At Cannes, record number of women filmmakers competing for top festival prize
By Ann Hornaday,
Cannes, France — In a week when men behaving badly dominate the headlines, a refreshing sense of cognitive dissonance has set in at the 64th Cannes Film Festival.
Not only does the festival feature a record four female directors in contention for the coveted Palme d’Or — the festival’s grand prize, which will be bestowed on May 22. But some of this year’s most highly anticipated films by men, including such legendary figures as Terrence Malick, Lars von Trier and the Dardennes brothers, have shared a startling common thread in the sensitivity with which they depict archetypal feminine impulses and female characters.
The uncanny thematic and even aesthetic motifs that have emerged over the past week are all the more vivid considering that, last year, not one woman was included in the competition program. Perhaps in response to the inevitable criticism that followed, Cannes chief Thierry Fremaux included the four female directors in this year’s slate, with far-ranging styles and thematic concerns.
An early film to divide audiences was “Sleeping Beauty,” Julia Leigh’s elegantly staged but substantively empty drama about a young Australian woman (“Sucker Punch’s” Emily Browning) who becomes a high-priced call girl catering to a particular sexual fetish. Leigh’s carefully composed erotic take on the historic fairy tale was presented here by filmic fairy godmother and feminist icon Jane Campion, which makes the movie’s exploitation of the male gaze and female passivity all the more troubling. (The fact that “Sleeping Beauty” was swiftly picked up by Sundance Selects bears witness to the fact that Leigh is far more canny a marketer than transgressive a thinker.)
Far more genuinely complex is “Polisse,” a law-and-order procedural about a Paris sex crimes police unit. Directed by the French actress who goes by the name Maiwenn (who also stars), “Polisse” delivers the same absorbing, sprawling narrative as a good prime-time cop drama, delving into the lives of its tough, compassionate protagonists with a bracing combination of moral outrage and breathtaking hilarity. As unthinkable as it sounds that a film about the exploitation of children could make filmgoers cry and laugh, Maiwenn has threaded that needle with surprising, altogether winning aplomb. (And to be fair, we never laugh at the exploitation, just at the irreverence and psychological steel that enable the officers to confront the unspeakable every day.)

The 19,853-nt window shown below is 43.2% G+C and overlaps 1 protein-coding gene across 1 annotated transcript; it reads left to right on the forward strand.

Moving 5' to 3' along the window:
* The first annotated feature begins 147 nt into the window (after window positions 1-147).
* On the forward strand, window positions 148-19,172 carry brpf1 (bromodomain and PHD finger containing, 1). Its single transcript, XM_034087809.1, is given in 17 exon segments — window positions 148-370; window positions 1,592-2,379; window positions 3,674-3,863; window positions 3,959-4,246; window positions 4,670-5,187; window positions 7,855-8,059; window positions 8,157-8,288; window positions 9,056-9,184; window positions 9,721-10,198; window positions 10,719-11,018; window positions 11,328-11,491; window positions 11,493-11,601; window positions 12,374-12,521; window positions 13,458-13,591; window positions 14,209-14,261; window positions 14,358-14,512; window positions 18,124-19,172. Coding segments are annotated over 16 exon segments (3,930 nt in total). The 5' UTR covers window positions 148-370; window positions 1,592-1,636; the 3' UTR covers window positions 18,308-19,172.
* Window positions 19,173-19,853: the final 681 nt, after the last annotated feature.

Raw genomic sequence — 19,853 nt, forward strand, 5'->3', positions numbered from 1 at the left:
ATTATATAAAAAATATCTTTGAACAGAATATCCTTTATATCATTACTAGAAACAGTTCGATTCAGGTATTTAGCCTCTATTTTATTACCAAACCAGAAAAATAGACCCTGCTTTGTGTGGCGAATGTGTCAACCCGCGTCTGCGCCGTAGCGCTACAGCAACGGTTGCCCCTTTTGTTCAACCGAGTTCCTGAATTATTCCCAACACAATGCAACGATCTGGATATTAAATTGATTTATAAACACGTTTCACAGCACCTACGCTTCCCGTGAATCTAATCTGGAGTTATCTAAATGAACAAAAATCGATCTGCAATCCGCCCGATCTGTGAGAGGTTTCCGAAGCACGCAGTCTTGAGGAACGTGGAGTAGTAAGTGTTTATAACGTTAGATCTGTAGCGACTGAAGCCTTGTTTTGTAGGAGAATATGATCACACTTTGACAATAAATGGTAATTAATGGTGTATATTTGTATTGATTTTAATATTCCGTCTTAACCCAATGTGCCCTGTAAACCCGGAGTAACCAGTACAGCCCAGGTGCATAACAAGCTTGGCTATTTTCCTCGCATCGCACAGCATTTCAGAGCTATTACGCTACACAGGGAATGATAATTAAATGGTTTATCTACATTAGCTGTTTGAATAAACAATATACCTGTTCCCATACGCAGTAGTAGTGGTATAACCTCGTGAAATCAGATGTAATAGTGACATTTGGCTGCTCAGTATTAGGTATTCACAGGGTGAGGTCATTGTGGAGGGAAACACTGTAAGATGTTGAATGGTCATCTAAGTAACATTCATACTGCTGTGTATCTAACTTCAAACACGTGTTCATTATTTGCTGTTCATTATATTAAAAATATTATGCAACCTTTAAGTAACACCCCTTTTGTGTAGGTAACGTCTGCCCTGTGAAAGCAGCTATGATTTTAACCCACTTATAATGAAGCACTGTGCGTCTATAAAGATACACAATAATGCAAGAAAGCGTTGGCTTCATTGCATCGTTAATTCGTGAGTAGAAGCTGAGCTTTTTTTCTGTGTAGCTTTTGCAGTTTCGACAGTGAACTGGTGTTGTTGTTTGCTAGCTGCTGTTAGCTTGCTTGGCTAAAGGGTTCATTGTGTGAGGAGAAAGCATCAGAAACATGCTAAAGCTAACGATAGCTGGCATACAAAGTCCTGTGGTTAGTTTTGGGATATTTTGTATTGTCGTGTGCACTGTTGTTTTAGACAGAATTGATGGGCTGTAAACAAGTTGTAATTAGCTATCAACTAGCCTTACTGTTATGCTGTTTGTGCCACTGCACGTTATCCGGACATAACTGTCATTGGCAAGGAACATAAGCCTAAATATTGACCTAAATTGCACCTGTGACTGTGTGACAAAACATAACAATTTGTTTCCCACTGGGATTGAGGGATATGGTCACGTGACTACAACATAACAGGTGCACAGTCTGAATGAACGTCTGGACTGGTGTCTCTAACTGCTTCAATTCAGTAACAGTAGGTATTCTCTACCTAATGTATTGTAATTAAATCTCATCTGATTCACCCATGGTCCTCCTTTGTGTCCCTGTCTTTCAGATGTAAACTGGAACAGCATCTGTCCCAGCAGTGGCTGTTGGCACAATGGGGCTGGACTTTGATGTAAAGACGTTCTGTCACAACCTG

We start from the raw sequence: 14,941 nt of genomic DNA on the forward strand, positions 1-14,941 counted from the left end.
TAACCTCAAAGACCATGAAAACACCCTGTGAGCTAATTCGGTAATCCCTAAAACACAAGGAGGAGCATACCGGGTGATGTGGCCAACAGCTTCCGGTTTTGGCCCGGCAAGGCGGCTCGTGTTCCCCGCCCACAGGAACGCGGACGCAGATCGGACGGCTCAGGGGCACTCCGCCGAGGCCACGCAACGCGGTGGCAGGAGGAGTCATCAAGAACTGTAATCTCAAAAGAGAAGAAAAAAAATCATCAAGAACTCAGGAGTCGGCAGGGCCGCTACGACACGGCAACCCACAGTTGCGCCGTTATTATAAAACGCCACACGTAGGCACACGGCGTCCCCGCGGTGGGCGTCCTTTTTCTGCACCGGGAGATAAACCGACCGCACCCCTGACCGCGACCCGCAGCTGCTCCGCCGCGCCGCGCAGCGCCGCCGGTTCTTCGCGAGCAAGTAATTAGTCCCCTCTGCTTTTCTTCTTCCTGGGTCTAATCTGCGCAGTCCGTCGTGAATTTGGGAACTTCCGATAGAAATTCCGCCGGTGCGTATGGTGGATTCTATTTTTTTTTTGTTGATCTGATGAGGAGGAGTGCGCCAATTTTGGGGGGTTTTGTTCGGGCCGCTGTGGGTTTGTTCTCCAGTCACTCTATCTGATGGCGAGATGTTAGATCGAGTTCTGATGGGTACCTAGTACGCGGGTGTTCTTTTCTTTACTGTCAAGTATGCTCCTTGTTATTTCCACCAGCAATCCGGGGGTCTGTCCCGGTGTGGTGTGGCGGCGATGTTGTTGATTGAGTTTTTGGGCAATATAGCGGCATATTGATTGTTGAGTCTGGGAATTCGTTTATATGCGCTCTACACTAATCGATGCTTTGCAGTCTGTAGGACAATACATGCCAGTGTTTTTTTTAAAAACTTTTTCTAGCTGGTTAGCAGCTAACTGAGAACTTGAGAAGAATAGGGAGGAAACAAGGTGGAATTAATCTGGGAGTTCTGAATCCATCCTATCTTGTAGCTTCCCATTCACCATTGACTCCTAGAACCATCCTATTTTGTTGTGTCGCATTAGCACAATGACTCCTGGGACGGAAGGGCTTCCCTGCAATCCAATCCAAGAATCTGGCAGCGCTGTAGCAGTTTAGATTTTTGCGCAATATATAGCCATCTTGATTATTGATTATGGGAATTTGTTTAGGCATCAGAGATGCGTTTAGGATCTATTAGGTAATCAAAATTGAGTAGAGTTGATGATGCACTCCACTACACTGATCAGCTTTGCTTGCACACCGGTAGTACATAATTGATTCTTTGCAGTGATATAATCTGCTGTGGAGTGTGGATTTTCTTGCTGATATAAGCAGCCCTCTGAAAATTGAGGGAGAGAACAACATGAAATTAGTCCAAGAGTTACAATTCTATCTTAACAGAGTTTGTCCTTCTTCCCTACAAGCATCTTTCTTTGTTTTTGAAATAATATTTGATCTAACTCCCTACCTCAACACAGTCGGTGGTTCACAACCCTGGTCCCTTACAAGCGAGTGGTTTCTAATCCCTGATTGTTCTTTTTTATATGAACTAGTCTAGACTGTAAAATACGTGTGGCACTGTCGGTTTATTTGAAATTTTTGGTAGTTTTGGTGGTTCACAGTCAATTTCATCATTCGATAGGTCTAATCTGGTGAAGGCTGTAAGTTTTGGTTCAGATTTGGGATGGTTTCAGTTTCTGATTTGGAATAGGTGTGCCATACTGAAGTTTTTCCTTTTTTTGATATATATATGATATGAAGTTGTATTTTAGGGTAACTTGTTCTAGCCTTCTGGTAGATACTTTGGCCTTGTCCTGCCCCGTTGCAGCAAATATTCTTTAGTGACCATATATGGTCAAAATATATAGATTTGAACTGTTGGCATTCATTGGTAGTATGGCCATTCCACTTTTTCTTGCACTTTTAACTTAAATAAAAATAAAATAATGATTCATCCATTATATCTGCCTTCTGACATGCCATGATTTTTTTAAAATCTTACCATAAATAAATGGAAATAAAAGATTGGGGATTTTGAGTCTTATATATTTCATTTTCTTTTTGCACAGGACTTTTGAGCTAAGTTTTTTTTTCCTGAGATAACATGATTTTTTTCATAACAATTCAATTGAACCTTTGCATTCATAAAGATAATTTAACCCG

In “Polisse,” the female cops are often tougher and more iconoclastic than their male colleagues as they try desperately to save children who have suffered grievous betrayals. But no female protagonist here has been as prickly as the spiky, ironic Eva Katchadourian as portrayed by Tilda Swinton in “We Need to Talk About Kevin.” The Scottish director Lynne Ramsay has adapted Lionel Shriver’s tense, tautly written novel — about maternal ambivalence, the difficulties of psychological attachment and what it means to be a good parent — with a bold visual design, brave performances and dire sense of foreboding in its flashback-present day structure.
Ramsay couldn’t help but preserve Shriver’s regrettably overheated climax, during which the book resorts to grotesque extremes. Still, “We Need to Talk About Kevin” features yet another fearless performance from Swinton (an early odds-on favorite to win best actress here), and it has dared to give voice to the great taboo of mothers who don’t love every minute of being pregnant or who, through little fault of their own, might not click with their offspring.
Excavating the past
Given her brave portrayal of the most treacherous side of motherhood, it was somehow fitting to spy Swinton at a screening of “Walk Away Renee,” Jonathan Caouette’s affecting, ambitious follow-up to his 2003 documentary hybrid “Tarnation.” Like the earlier film, “Walk Away Renee,” which was shown as part of the Critics Week side program, concerns Caouette’s mother, Renee Leblanc, who suffered from schizophrenia when he was young and now has brain damage from an accidental lithium overdose.